Immune checkpoint-directed therapy is producing unprecedented clinical results in many patients. So much so, that the FDA recently reversed its longstanding policy or approving cancer drugs based on site of origin, to the presence of a biomarker (microsatellite instability (MSI-H) or mismatch-deficient repair (dMDR) as the indication for therapy with pembrolizumab (Ketruda), and PD-1 blocker. Cancers expressing MSI-H or dMDR mutate at a rapid rate, presenting novel epitopes to the immune system, which is readily mobilized against them so that tumor infiltrating T-cells are reliably present. Blocking the PD-1/PD-L1 pathway in this context allows for prolongation of the immune response and better clinical results.
For 15+ years, cancer experts have told us that with cancer, the most important issue is mutation, mutation, mutation, yet, the FDA approached the disease more consistent with the real estate adage, “location, location, location.” It took the amazing results with checkpoint inhibitors to move the FDA.
Stands to reason then, that many are pursuing the discovery and development of immune checkpoint inhibitors, as summarized in Table 1.
One new target is TIGIT, an antibody-like poliovirus receptor protein present on T-cells and natural killer cells that contains immunoreceptor tyrosine-based inhibitory motifs (ITIM), which recruit tyrosine phosphatases that terminate signal transduction. [Immunoreceptor tyrosine-based activation motifs (ITAM), on the other hand, recruit tyrosine kinases to propagate signal transduction pathways. Immunoreceptor tyrosine-based switch motifs (ITSMs) recruit kinases for activation in some situations and phosphatases to inhibit signaling in others.]
How does TIGIT work?
TIGIT functions similarly to CTLA4, a T-cell co-stimulatory molecule, which when binding B7 (expressed on antigen presenting cells), emits negative signals within the T-cell, abrogating the immune response. B7 also binds to CD28 (a costimulatory molecule expressed on T-cells) to promote T-cell activation. Similarly, CD155, the ligand for TIGIT (abrogating signals), also binds to CD226 to provide activating/stimulatory signals to the T-cell.
TIGIT is reminiscent of the CTLA-4 protein, in that it shares ligands with an activating receptor. CTLA-4 is activated by binding to the B7-1 and B7-2 (also known as CD80 and CD86, respectively) proteins. These proteins also serve as ligands for the CD28 protein, a costimulatory molecule; thus the activating and deactivating receptors compete for the same ligand, with a delicate balance determining if the T cell is switched on or off.
The ligand for TIGIT is CD155 (alternatively known as PVR), but this protein also serves as a ligand for CD226, which, like CD28, is an activating receptor. When CD155 is bound to CD226, it conveys activating signals into the immune cell. Meanwhile, CD155 bound to TIGIT transmits an inhibitory signal by recruiting the SHP1 phosphatase to the membrane through its ITIM domain that subsequently deactivates numerous proteins involved in T-cell effector functions.
TIGIT is expressed by activated cytotoxic T cells and regulatory T cells and has also been shown to be upregulated on T cells in multiple cancer models. The ligands CD155 and CD112 are found on dendritic cells and macrophages and are also highly expressed in several types of cancer. Additionally, TIGIT expression is highly correlated with the expression of other coinhibitory molecules, including PD-1. Overall, this suggests that tumors upregulate the TIGIT pathway along with other inhibitory checkpoint networks to promote immunosuppressive mechanisms.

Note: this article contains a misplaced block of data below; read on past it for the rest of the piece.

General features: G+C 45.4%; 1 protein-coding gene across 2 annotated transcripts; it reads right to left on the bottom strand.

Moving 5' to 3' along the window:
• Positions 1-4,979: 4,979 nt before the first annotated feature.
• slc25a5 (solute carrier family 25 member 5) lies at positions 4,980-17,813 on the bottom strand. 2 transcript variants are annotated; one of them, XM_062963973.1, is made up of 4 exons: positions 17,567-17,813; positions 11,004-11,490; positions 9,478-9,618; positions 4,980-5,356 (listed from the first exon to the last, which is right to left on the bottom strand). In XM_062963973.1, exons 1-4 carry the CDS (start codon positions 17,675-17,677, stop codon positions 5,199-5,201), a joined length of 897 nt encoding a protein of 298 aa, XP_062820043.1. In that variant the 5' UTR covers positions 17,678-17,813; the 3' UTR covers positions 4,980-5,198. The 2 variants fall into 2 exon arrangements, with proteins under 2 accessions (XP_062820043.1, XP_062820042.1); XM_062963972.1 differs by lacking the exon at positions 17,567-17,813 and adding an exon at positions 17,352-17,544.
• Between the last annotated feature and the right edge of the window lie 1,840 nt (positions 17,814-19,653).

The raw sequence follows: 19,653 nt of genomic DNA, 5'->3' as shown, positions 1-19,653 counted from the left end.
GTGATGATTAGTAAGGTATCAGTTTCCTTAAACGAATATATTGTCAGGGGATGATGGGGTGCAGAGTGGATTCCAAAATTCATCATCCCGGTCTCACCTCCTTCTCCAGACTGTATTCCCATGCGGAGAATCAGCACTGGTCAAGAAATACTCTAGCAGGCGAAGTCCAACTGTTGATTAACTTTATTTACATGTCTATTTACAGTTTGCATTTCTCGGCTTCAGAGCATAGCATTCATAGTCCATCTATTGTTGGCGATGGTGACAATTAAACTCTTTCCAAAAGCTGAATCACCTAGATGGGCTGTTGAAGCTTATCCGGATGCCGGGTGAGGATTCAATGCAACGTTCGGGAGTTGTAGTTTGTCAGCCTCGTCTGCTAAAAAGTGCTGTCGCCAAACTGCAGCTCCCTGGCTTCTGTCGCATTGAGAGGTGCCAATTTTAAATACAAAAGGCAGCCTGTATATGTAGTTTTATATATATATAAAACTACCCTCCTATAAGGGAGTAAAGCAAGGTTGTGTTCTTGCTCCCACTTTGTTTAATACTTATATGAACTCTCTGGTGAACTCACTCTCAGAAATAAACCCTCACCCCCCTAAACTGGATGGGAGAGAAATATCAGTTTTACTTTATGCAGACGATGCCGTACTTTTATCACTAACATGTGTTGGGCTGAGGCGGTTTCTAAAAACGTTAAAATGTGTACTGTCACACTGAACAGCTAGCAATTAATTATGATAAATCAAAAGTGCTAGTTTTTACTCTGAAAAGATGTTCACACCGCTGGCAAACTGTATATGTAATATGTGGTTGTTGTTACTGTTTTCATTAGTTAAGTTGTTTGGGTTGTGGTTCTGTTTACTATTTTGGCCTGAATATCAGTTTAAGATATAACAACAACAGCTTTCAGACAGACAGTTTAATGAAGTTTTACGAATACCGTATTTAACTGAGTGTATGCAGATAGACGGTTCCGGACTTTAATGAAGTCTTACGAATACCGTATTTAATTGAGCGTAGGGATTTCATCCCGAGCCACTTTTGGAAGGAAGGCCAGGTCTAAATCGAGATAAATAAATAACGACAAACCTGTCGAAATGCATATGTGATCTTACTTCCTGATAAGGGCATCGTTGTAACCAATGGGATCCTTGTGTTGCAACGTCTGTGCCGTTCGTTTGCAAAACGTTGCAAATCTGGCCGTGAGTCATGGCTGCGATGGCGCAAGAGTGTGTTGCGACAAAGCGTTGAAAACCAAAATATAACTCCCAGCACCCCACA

By binding to CD155 on the surface of dendritic cells, TIGIT increases the secretion of the immunosuppressive cytokine interleukin-10, and engagement of TIGIT on regulatory T cells enhances their immunosuppressive functions. TIGIT is also expressed on NK cells, the principal effector of the innate immune response that has been gaining traction as a target for anti-cancer therapy in recent years. Immune checkpoints have also been identified on NK cells, such as killer immunoglobulin-like receptor (KIR) that can be targeted to manipulate NK cell activity. In preclinical models, TIGIT blockade also boosts NK cell activation, suggesting that targeting TIGIT could offer a way of simultaneously boosting both arms of the immune response.
Most intriguingly, TIGIT has been shown to not simply outcompete CD226 for binding to CD155, but also to physically impede the dimerization of the activating receptor, blocking its costimulatory function. Thus, TIGIT inhibitors might not only release the brakes on the immune system, but at the same time may hit the gas by releasing TIGIT inhibition of CD226.
Who is working on TIGIT?
Genentech: Launched a phase 1 trial of MTIG7192A, which binds to TIGIT, combined with atezolizumab (Tecentriq, anti-PD-L1 antibody). It will recruit 300 patients.
Bristol Myers Squibb (BMS): Launched a phase 1/2 trial of BMS-986207, an anti-TIGIT monoclonal antibody, combined with nivolumab (Opdivo, anti-PD-1 antibody). It will include 170 patients.
OncoMed: Launched a phase 1 trial of OMP-31M32, a monoclonal antibody that binds to TGIT. Celgene entered into a deal with OncoMed for rights to this product – CELG will make a $35 million payment to OncoMed at the conclusion of the phase 1 trial; all future development costs would be paid by CELG (with up to $1.5 billion in potential payout, not including royalties).
Compugen: developing COM701, an antibody targeting PVRIG. An IND is planned for later in 2017.